So there we are in 2050, a country of zero emissions from road vehicles, everyone has an electric car or two or three and we can sit in traffic jams in glorious isolation. We even may be one of the lucky ones where the car drives itself which will allow us to play with our tablets, Nintendo games, electronic gambling or even engage in what by then is a rare habit of conversing with someone. This would be by satellite because the car we are driving will be satellite controlled. Definite shades of Aldous Huxley’s ‘Brave New World’ creeping in here.

Is this what we really want or do we want to travel into town and city in the company of other humans, to be able to chat and laugh and feel as if we are human. Humans thrive on interaction, so even a bus journey can be a community of people. All this is why we should be planning now for alternatives to using the private car.

Health wise there should be the option of walking and/or cycling in a safe healthy environment. Social and economic wise there should be the option of using public transport.

The Herefordshire Council campaign ‘Choose How You Move’ threw up some interesting results. The rather hidden report on the results of the campaign gave the following:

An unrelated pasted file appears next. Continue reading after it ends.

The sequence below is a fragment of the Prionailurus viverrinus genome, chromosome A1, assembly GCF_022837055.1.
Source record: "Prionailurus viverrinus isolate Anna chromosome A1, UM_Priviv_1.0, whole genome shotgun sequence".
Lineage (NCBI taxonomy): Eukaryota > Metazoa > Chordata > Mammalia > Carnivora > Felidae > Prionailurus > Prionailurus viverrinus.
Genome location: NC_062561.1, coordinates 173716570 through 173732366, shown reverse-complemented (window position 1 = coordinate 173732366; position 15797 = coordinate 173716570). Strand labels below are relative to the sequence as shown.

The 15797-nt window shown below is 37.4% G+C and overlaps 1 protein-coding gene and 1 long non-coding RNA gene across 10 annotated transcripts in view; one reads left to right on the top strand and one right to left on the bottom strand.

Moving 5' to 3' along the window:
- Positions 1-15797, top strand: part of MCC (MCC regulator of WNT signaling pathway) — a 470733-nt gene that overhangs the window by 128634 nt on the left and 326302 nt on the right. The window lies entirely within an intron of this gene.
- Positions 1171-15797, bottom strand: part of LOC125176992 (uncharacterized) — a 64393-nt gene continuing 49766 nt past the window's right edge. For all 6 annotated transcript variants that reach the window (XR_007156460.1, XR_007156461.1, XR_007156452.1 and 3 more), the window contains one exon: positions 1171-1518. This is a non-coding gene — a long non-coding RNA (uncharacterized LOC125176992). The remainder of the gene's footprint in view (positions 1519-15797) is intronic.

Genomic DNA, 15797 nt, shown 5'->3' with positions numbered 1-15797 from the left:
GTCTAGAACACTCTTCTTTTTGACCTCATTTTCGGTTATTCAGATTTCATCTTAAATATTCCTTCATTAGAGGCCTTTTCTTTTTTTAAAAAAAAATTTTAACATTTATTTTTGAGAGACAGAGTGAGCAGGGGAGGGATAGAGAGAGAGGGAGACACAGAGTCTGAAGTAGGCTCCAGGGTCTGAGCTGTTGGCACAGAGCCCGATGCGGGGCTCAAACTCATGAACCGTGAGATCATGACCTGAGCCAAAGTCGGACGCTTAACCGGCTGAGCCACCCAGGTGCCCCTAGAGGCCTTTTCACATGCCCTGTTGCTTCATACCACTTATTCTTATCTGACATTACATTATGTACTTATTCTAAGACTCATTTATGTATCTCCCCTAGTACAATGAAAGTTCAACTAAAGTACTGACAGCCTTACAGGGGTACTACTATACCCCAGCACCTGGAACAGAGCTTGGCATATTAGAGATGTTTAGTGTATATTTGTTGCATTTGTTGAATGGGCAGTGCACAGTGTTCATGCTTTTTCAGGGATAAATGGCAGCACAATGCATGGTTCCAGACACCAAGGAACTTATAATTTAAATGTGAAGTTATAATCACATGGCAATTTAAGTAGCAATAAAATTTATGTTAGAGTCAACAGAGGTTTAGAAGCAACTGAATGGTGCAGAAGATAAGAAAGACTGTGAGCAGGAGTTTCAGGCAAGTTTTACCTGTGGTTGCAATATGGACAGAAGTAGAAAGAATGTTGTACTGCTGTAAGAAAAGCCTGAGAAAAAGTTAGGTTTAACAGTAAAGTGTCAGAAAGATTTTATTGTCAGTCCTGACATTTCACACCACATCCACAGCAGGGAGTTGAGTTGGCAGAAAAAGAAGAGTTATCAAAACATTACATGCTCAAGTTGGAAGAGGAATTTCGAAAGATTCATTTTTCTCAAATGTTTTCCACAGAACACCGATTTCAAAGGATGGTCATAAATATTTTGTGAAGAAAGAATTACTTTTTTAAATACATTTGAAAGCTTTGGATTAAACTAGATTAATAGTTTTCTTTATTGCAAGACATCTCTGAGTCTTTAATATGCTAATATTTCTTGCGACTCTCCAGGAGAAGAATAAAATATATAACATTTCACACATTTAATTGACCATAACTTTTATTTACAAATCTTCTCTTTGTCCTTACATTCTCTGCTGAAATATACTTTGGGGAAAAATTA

‘Analysis of the 2015 Hereford Travel Survey responses found that there has been a net change of 2.7% from car driver journeys to public transport and active travel modes over the last three years for main journey purpose. Taking into account a margin of error of +/-0.9% there is a potential mode shift range of 1.8% to 3.6% away from car journeys to public transport and active travel modes.’

We are sure that this can be taken as a first indicator that people are looking for a change from having to use the car. Time will soon whizz by towards those target dates for net zero emissions. It is up to Herefordshire Council, Town and Parish Councils and public transport operators to rise to the occasion and start the ball rolling now and quickly. This could well add to the impetus of change pushed from the bottom up. Let’s face it we aren't going to get guidance and integrated transport policy from the top down. So, as Maria Machancoses, Director of Midlands Connect said in a recent paper:

‘Climate Change - Let's Gear up for a Zero Carbon Future’